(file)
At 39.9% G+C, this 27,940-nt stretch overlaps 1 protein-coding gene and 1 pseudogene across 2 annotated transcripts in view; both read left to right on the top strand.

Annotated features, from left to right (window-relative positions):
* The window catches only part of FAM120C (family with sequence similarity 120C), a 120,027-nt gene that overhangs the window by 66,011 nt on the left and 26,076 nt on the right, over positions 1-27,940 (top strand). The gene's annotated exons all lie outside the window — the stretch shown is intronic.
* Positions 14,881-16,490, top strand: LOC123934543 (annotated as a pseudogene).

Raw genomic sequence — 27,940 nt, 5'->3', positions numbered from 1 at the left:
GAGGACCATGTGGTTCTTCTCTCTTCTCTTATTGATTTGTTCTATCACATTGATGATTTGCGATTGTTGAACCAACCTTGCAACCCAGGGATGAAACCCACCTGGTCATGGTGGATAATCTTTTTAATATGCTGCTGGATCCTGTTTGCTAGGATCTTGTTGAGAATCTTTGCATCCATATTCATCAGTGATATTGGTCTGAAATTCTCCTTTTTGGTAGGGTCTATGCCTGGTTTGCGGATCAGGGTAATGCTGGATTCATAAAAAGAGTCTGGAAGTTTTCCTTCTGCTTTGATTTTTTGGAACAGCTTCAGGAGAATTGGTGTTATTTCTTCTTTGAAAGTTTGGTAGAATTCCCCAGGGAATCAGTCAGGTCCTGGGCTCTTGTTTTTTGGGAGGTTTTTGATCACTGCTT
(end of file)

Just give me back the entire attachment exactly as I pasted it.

At 39.9% G+C, this 27,940-nt stretch overlaps 1 protein-coding gene and 1 pseudogene across 2 annotated transcripts in view; both read left to right on the top strand.

Annotated features, from left to right (window-relative positions):
* The window catches only part of FAM120C (family with sequence similarity 120C), a 120,027-nt gene that overhangs the window by 66,011 nt on the left and 26,076 nt on the right, over positions 1-27,940 (top strand). The gene's annotated exons all lie outside the window — the stretch shown is intronic.
* Positions 14,881-16,490, top strand: LOC123934543 (annotated as a pseudogene).

Raw genomic sequence — 27,940 nt, 5'->3', positions numbered from 1 at the left:
GAGGACCATGTGGTTCTTCTCTCTTCTCTTATTGATTTGTTCTATCACATTGATGATTTGCGATTGTTGAACCAACCTTGCAACCCAGGGATGAAACCCACCTGGTCATGGTGGATAATCTTTTTAATATGCTGCTGGATCCTGTTTGCTAGGATCTTGTTGAGAATCTTTGCATCCATATTCATCAGTGATATTGGTCTGAAATTCTCCTTTTTGGTAGGGTCTATGCCTGGTTTGCGGATCAGGGTAATGCTGGATTCATAAAAAGAGTCTGGAAGTTTTCCTTCTGCTTTGATTTTTTGGAACAGCTTCAGGAGAATTGGTGTTATTTCTTCTTTGAAAGTTTGGTAGAATTCCCCAGGGAATCAGTCAGGTCCTGGGCTCTTGTTTTTTGGGAGGTTTTTGATCACTGCTT